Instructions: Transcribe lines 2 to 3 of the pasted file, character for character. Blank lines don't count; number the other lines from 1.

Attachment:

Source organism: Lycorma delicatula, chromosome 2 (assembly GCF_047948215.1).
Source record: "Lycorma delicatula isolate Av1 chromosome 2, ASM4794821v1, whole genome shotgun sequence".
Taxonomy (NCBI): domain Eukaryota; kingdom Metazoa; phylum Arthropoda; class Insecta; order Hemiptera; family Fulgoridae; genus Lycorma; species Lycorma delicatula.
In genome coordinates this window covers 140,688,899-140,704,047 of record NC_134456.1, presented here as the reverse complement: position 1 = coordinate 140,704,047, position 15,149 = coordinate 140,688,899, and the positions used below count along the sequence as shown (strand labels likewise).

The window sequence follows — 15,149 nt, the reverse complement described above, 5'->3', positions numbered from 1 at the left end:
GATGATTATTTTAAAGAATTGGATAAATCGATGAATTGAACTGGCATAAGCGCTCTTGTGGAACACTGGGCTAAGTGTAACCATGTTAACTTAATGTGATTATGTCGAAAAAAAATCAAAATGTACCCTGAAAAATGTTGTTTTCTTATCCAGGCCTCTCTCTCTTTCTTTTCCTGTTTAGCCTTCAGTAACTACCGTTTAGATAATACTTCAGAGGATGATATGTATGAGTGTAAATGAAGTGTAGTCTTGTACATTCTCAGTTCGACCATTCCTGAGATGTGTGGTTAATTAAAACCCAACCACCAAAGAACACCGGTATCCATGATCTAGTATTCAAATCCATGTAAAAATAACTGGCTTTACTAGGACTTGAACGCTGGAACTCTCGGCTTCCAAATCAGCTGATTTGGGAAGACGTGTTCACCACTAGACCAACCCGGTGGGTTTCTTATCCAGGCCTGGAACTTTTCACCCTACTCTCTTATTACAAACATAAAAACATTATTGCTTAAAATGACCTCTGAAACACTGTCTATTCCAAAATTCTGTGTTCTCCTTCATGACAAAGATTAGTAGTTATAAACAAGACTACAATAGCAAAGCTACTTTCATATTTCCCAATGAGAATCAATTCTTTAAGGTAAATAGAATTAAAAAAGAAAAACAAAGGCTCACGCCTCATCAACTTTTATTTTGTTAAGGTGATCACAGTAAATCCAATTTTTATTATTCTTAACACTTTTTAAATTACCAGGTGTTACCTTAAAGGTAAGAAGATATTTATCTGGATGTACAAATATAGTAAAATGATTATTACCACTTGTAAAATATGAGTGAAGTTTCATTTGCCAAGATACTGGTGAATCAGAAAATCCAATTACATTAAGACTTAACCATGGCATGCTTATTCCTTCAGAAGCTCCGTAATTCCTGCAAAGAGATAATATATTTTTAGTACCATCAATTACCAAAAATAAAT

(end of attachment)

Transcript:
Source record: "Lycorma delicatula isolate Av1 chromosome 2, ASM4794821v1, whole genome shotgun sequence".
Taxonomy (NCBI): domain Eukaryota; kingdom Metazoa; phylum Arthropoda; class Insecta; order Hemiptera; family Fulgoridae; genus Lycorma; species Lycorma delicatula.